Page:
Q: What’s your take on the Tar Heels?
A: I think they’re talented. Especially Marcus Paige – he’s a really good point guard. Any time you’re pressuring as much as Arkansas does, a really good point guard worries you. Because he gets through there, he can cause a lot of trouble.”
Q: Bobby Portis has had a great season, you agree. In order for him to take his game to the next, where do you think he must most improve?
A: I’m a little leery to critique him because I’m not there, seeing him every day. These are things I’ve noticed just one or two times – in his post play, as with all young post players, he’s got to develop a counter move with his left hand.
I’ve seen him do some things with his off hand but he’s got to get the point where he can put it up over his shoulder with his left hand as well as he does on the other side. Still, I love his face up game and his rebounding. He has a tenacity there that is a really, really good sign … He just has to continue to work on his face up game, get to the point where he can drive as well with his left hand as with his right.
A: I’m 53 years old, and I would be well served by spending time in that academy. That man is simply amazing.
Q: How good can Bobby be?
A: Worst case scenario, for Bobby Portis, I see Joe Kleine – a guy who can play a long time in the league, can spot shoot, can defend. Whether he can be a big time scorer, that remains to be seen. His ability to score against bigger, taller, more athletic guys is going to be indicative of what kind of career he’s going to have.
Q: Overall, who do you expect to win on Saturday night?
A: You could make an argument either way. You’ll have two good teams playing on edge, that have a lot to lose, with a lot of emotion. It’ll bring out the best in both of them … I’m a fan of Arkansas – that’s gonna push me toward them. I wouldn’t want to make a living having to pick the outcome of that game.
Q: UALR head coach Steve Shields was just let go. It’s hard for me not to ask: What are your plans now?
In few realms does the state of Arkansas travel the Middle Way. In politics, we’re among the reddest of the red. In education, we’re near the bottom of nearly all national metrics. Income stats, too.
It’s hardly a long shot to say Arkansans don’t do moderation well.
Except when it comes to producing world-classily average deep shooters. Arkansas ranks No. 25 among 50 states in three-point shooting in the NBA and the now-defunct ABA. That’s an accuracy only ranking, tallied by adding up all three-point makes and attempts by all NBA/ABA players born in each state. New Hampshire, South Dakota and Nebraska are tops here, with New Mexico, Delaware and Wyoming groveling at the bottom. Click here to nerd out more on this stuff, as I did for SLAM.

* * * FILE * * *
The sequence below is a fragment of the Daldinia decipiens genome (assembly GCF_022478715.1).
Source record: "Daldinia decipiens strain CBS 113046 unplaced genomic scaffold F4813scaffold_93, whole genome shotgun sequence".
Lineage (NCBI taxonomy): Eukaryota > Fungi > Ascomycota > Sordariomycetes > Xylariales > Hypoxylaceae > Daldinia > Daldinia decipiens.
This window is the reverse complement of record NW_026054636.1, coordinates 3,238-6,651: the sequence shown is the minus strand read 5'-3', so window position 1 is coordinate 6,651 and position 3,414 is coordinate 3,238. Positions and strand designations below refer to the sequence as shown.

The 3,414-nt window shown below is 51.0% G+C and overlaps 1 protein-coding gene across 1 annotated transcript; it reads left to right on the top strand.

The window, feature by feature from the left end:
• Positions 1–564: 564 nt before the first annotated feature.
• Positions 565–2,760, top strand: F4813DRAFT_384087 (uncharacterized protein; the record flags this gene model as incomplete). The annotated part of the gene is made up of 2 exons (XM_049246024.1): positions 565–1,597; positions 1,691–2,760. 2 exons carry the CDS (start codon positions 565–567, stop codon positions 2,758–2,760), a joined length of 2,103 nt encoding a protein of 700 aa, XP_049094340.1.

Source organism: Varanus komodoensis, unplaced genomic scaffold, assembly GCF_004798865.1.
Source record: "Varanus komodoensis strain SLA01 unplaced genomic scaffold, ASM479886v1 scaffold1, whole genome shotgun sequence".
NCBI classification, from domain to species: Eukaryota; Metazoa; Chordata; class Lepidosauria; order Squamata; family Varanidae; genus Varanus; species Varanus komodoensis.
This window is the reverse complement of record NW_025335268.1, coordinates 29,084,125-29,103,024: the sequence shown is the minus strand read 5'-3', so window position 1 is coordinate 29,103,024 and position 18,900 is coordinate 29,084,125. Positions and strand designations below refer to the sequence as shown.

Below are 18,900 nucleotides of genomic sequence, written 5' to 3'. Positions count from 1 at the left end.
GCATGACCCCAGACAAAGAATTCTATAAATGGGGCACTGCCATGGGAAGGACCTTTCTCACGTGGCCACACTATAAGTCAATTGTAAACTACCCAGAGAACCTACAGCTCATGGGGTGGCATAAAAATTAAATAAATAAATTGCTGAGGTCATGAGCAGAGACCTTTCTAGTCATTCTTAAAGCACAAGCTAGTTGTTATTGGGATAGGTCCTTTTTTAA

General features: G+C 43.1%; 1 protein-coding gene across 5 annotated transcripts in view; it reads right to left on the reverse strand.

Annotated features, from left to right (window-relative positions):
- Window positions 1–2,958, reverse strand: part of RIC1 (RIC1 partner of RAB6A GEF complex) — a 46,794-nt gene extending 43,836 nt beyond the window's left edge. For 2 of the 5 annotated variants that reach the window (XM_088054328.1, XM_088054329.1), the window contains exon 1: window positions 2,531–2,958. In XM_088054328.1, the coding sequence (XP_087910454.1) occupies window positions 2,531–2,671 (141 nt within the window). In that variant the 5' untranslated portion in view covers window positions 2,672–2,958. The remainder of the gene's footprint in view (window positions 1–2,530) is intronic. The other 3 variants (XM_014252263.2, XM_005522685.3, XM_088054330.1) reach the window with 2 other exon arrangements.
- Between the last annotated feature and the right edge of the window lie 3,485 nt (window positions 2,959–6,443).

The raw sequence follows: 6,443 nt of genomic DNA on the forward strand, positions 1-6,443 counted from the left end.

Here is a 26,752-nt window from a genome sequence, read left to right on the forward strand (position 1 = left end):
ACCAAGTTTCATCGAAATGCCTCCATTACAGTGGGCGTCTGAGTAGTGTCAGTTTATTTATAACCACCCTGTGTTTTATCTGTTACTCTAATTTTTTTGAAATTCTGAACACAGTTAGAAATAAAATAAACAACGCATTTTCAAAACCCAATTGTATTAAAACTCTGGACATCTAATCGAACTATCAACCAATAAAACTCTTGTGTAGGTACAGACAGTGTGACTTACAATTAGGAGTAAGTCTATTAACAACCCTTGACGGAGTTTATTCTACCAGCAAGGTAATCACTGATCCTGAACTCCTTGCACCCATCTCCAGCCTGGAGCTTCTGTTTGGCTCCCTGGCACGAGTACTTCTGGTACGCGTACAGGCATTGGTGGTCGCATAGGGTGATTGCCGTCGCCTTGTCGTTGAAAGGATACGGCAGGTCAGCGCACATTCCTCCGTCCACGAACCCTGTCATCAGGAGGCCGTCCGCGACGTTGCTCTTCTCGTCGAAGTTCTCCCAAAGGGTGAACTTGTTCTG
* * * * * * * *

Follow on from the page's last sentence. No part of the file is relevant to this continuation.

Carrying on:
Looking at only native Arkansans, we see one reason for the state’s supreme averageness is the lack of any elite deadeye gunners. No Kyle Korvers, Hubert Davises, Dell Currys – or even Martell Websters or Anthony Morrows -have ever come out of our state. While Joe Johnson did briefly hold the NBA record for three point makes in one quarter (8), he hasn’t consistently been able to sustain the elite accuracy he showed early in his career with the Phoenix Suns.
Indeed, when it comes to accuracy, the best Arkansan long bomber isn’t even know for being an Arkansan. Mike Conley, Jr., son of Razorback track great Mike Conley, moved in childhood from Fayetteville to Indiana.
14 Best NBA/ABA Arkansan Three Point Gunners
*I don’t consider Jasper Wilson the most accurate NBA Arkansan three-point shooter of all time. He just lucked out with a small sample size. A “not-small” sample size, in the context of this ranking, should probably begin around 200 career attempts.
Notice the rankings only consider birthplace, not where the player actually went to high school. That’s why even the most hardcore NBA Arkansan fan will see unfamiliar names on these lists. And while I technically shouldn’t have included Ronnie Brewer on account of his spending his first four years in Oregon, where his dad played basketball, I couldn’t help myself. Too many Arkansans would want the exception to be made.
Ronnie has never been known as a great shooter, so it comes as no surprise he ranks No. 14 in the
Worst 21 NBA/ABA Arkansan Three Point Shooters
Joe Barry Carroll
More of a surprise is the depth to which second-year pro Archie Goodwin’s shooting has submarined. Sure, Goodwin’s strength has always been driving to the basket. But he had made strides shooting from deep his senior year at Sylvan Hills and was better than this in his lone season at Kentucky. We’ll see how much he improves with more minutes, and more opportunities to get in a groove.
Of course, some of the best NBA Arkansans never had a chance to prove their not-so-middling mettle in this realm. Below are mostly native Arkies who either played before played before 1979, when the NBA adopted the three-pointer, or who played but not in the ABA – which used the three from its 1967 get-go.